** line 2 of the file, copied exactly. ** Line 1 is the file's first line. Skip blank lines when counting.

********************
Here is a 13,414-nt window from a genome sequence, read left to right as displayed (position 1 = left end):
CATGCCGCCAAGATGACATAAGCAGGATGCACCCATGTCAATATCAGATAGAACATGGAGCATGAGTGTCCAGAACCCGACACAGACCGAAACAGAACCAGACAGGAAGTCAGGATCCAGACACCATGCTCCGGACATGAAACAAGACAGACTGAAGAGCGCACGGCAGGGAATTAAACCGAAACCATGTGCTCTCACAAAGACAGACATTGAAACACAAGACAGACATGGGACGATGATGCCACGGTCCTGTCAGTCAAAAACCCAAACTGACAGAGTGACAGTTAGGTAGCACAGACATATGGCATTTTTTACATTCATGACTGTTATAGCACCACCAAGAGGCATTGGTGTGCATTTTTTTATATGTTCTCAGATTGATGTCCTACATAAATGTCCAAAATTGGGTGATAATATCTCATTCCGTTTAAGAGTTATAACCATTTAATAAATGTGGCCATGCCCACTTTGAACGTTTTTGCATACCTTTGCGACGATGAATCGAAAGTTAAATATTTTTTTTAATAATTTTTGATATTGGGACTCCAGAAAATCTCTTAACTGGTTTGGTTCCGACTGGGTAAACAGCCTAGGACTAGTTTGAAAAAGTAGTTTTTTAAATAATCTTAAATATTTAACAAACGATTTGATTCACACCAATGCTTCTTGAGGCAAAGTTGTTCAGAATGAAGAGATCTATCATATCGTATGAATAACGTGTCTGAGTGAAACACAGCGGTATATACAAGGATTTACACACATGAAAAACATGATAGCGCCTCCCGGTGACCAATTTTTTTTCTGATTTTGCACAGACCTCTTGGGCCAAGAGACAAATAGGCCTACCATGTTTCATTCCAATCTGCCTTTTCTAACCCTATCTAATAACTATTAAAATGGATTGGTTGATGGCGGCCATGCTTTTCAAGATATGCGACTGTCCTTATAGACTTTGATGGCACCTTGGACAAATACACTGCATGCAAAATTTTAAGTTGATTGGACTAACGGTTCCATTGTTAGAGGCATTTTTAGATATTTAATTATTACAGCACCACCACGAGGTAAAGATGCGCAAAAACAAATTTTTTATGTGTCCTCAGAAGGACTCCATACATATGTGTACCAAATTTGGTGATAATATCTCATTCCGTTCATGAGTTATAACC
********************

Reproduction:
CATGCCGCCAAGATGACATAAGCAGGATGCACCCATGTCAATATCAGATAGAACATGGAGCATGAGTGTCCAGAACCCGACACAGACCGAAACAGAACCAGACAGGAAGTCAGGATCCAGACACCATGCTCCGGACATGAAACAAGACAGACTGAAGAGCGCACGGCAGGGAATTAAACCGAAACCATGTGCTCTCACAAAGACAGACATTGAAACACAAGACAGACATGGGACGATGATGCCACGGTCCTGTCAGTCAAAAACCCAAACTGACAGAGTGACAGTTAGGTAGCACAGACATATGGCATTTTTTACATTCATGACTGTTATAGCACCACCAAGAGGCATTGGTGTGCATTTTTTTATATGTTCTCAGATTGATGTCCTACATAAATGTCCAAAATTGGGTGATAATATCTCATTCCGTTTAAGAGTTATAACCATTTAATAAATGTGGCCATGCCCACTTTGAACGTTTTTGCATACCTTTGCGACGATGAATCGAAAGTTAAATATTTTTTTTAATAATTTTTGATATTGGGACTCCAGAAAATCTCTTAACTGGTTTGGTTCCGACTGGGTAAACAGCCTAGGACTAGTTTGAAAAAGTAGTTTTTTAAATAATCTTAAATATTTAACAAACGATTTGATTCACACCAATGCTTCTTGAGGCAAAGTTGTTCAGAATGAAGAGATCTATCATATCGTATGAATAACGTGTCTGAGTGAAACACAGCGGTATATACAAGGATTTACACACATGAAAAACATGATAGCGCCTCCCGGTGACCAATTTTTTTTCTGATTTTGCACAGACCTCTTGGGCCAAGAGACAAATAGGCCTACCATGTTTCATTCCAATCTGCCTTTTCTAACCCTATCTAATAACTATTAAAATGGATTGGTTGATGGCGGCCATGCTTTTCAAGATATGCGACTGTCCTTATAGACTTTGATGGCACCTTGGACAAATACACTGCATGCAAAATTTTAAGTTGATTGGACTAACGGTTCCATTGTTAGAGGCATTTTTAGATATTTAATTATTACAGCACCACCACGAGGTAAAGATGCGCAAAAACAAATTTTTTATGTGTCCTCAGAAGGACTCCATACATATGTGTACCAAATTTGGTGATAATATCTCATTCCGTTCATGAGTTATAACC